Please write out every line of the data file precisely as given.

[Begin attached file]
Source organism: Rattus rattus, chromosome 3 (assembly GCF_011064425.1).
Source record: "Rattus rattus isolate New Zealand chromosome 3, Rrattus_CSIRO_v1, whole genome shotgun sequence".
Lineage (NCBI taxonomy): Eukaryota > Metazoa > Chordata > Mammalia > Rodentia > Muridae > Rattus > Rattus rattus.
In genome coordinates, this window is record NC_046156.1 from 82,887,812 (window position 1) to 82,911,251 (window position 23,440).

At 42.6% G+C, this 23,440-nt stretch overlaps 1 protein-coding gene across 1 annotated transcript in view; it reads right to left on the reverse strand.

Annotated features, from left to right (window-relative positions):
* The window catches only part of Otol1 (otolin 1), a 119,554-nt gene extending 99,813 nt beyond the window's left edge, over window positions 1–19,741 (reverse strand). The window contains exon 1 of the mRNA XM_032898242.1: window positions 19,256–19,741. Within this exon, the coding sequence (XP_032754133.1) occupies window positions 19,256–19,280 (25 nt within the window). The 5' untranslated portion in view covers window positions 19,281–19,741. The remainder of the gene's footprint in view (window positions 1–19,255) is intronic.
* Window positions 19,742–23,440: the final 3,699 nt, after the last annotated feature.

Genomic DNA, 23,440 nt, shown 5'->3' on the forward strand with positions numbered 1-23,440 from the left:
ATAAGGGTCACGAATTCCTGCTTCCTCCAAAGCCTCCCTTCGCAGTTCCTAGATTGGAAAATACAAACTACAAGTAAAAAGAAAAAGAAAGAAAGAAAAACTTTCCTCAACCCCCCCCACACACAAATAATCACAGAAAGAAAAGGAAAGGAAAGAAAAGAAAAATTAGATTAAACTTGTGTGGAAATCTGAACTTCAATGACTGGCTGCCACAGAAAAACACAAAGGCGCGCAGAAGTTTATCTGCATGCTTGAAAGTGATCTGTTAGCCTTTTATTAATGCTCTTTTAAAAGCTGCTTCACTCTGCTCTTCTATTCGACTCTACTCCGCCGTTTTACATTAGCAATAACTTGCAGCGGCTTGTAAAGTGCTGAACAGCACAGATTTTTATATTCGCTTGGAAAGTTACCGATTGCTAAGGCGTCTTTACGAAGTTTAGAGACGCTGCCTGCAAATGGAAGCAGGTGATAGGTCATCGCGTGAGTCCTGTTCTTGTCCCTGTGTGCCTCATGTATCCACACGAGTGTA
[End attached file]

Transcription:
Source organism: Rattus rattus, chromosome 3 (assembly GCF_011064425.1).
Source record: "Rattus rattus isolate New Zealand chromosome 3, Rrattus_CSIRO_v1, whole genome shotgun sequence".
Lineage (NCBI taxonomy): Eukaryota > Metazoa > Chordata > Mammalia > Rodentia > Muridae > Rattus > Rattus rattus.
In genome coordinates, this window is record NC_046156.1 from 82,887,812 (window position 1) to 82,911,251 (window position 23,440).

At 42.6% G+C, this 23,440-nt stretch overlaps 1 protein-coding gene across 1 annotated transcript in view; it reads right to left on the reverse strand.

Annotated features, from left to right (window-relative positions):
* The window catches only part of Otol1 (otolin 1), a 119,554-nt gene extending 99,813 nt beyond the window's left edge, over window positions 1–19,741 (reverse strand). The window contains exon 1 of the mRNA XM_032898242.1: window positions 19,256–19,741. Within this exon, the coding sequence (XP_032754133.1) occupies window positions 19,256–19,280 (25 nt within the window). The 5' untranslated portion in view covers window positions 19,281–19,741. The remainder of the gene's footprint in view (window positions 1–19,255) is intronic.
* Window positions 19,742–23,440: the final 3,699 nt, after the last annotated feature.

Genomic DNA, 23,440 nt, shown 5'->3' on the forward strand with positions numbered 1-23,440 from the left:
ATAAGGGTCACGAATTCCTGCTTCCTCCAAAGCCTCCCTTCGCAGTTCCTAGATTGGAAAATACAAACTACAAGTAAAAAGAAAAAGAAAGAAAGAAAAACTTTCCTCAACCCCCCCCACACACAAATAATCACAGAAAGAAAAGGAAAGGAAAGAAAAGAAAAATTAGATTAAACTTGTGTGGAAATCTGAACTTCAATGACTGGCTGCCACAGAAAAACACAAAGGCGCGCAGAAGTTTATCTGCATGCTTGAAAGTGATCTGTTAGCCTTTTATTAATGCTCTTTTAAAAGCTGCTTCACTCTGCTCTTCTATTCGACTCTACTCCGCCGTTTTACATTAGCAATAACTTGCAGCGGCTTGTAAAGTGCTGAACAGCACAGATTTTTATATTCGCTTGGAAAGTTACCGATTGCTAAGGCGTCTTTACGAAGTTTAGAGACGCTGCCTGCAAATGGAAGCAGGTGATAGGTCATCGCGTGAGTCCTGTTCTTGTCCCTGTGTGCCTCATGTATCCACACGAGTGTA